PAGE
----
The one thing that has not been lacking in Pakistan is the potential for economic growth. It takes little imagination to understand that a country with a population of over 200 million could become...
The one thing that has not been lacking in Pakistan is the potential for economic growth. It takes little imagination to understand that a country with a population of over 200 million could become a major global marketplace for the production of goods and services. The trouble is that estimates of how much growth could be possible can be as high or low as one wants. This is why one must wonder at the World Bank’s assessment that Pakistan’s cashless economy could hit $36 billion. This is not an estimate of the real value of Pakistan’s digital economy, but an estimate of potential.
The numbers look great. It could offer a seven percent boost to the GDP, but it is unclear if this boost would come from a generation of new economic activities, or simply moving ongoing economic activities online. The part of the report that concerns the use of online methods of making financial transactions seems to simply be concerned with moving cash transactions online. How this would boost a country’s real GDP is a mystery. One would have thought GDP growth involves creating new economic activities, rather than just changing the medium of exchange.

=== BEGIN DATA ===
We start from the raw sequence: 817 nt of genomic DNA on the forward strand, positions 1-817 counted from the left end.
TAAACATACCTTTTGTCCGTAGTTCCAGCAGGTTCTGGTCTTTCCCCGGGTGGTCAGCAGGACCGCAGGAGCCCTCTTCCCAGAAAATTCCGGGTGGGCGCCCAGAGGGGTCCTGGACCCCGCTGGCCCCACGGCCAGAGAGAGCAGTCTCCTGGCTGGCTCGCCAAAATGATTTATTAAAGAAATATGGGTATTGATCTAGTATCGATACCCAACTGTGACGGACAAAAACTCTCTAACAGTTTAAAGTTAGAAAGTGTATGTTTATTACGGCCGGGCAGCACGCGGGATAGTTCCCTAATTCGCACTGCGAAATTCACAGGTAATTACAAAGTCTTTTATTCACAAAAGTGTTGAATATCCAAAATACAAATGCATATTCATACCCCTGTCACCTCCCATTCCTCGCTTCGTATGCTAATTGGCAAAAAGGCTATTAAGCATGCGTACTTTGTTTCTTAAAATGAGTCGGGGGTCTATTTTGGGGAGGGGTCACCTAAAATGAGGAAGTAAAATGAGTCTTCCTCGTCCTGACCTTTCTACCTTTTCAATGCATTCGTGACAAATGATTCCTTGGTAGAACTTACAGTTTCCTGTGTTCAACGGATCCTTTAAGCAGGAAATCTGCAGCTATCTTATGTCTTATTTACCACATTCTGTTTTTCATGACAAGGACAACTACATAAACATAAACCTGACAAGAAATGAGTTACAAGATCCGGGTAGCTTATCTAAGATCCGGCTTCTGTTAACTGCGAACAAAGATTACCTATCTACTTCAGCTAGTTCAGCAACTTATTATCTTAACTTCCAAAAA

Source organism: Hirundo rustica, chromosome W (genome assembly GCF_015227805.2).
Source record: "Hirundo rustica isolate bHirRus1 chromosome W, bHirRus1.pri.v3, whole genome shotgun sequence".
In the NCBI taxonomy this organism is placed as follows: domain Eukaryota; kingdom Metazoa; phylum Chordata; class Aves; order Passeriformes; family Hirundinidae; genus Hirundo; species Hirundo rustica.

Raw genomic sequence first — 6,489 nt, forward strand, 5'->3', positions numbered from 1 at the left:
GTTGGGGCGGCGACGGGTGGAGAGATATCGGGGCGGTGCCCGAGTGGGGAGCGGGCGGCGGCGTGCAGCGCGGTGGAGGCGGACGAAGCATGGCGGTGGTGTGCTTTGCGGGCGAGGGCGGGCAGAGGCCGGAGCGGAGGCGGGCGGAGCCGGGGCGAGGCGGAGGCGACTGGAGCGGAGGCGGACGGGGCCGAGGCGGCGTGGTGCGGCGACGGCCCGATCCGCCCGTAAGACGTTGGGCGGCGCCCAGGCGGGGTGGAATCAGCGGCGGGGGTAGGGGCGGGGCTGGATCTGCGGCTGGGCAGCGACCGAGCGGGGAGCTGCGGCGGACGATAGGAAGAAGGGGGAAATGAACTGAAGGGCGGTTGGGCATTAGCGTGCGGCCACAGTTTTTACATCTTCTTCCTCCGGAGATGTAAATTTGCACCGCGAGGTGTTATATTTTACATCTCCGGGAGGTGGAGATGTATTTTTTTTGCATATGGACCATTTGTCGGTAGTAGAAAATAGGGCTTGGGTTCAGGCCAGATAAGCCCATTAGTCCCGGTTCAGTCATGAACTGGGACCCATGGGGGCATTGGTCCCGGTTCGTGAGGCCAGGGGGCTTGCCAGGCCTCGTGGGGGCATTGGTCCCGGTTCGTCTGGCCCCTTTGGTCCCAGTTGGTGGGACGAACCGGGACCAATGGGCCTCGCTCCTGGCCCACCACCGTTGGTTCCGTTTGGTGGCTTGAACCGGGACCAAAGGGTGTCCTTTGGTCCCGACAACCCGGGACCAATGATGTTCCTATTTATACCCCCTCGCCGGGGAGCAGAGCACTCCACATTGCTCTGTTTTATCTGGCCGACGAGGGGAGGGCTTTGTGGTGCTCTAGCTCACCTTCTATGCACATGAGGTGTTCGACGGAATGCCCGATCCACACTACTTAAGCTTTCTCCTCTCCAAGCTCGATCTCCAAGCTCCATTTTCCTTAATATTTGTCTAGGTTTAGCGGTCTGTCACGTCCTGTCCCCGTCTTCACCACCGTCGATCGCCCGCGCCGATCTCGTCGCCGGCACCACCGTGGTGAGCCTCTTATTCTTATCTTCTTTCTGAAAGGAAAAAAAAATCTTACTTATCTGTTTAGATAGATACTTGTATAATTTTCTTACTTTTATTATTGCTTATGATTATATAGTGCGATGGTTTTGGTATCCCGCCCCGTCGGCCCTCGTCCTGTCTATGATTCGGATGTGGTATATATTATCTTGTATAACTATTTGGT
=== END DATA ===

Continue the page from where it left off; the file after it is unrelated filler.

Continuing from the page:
The report seems to be promising the world. The WB claims that prioritising e-commerce could create four million jobs, mobilise over $250 billion in deposits and formalise large parts of the cash economy. The numbers look almost impossibly good. Perhaps there is a need to look beyond the fancy numbers into what the proposal is in simpler terms. Couched in a new language, the proposal peddles the same mantra that has been repeated over and over – formalise the economy – before repeating age-old myths about illiteracy as a barrier to the growth of the digital economy. The fact is that there have already been attempts at digitising finance, including the ability to make payments and transfer money via mobile phones. People use them when needed – and prefer other methods when there are superior alternatives available.
The WB would like the government to introduce a ‘real-time payments gateway,’ but when it claims this could lead to half of Pakistan’s population shifting to digital payments within a year, it should be clear that the WB is indulging in some marketing speak. What the government does depends on its ultimate goal: does it want to build a cashless economy or not? As it stands, the WB figure of one of out five Pakistanis using digital payments looks good. One must remember this is still an economy where credit card usage remains low. E-commerce has grown by accepting cash on delivery as a standard method of payment. This has all happened without major government intervention. The potential is there for digital finance, but this cannot be done by painting a dream world. The realities of Pakistan’s economy need to be taken into consideration.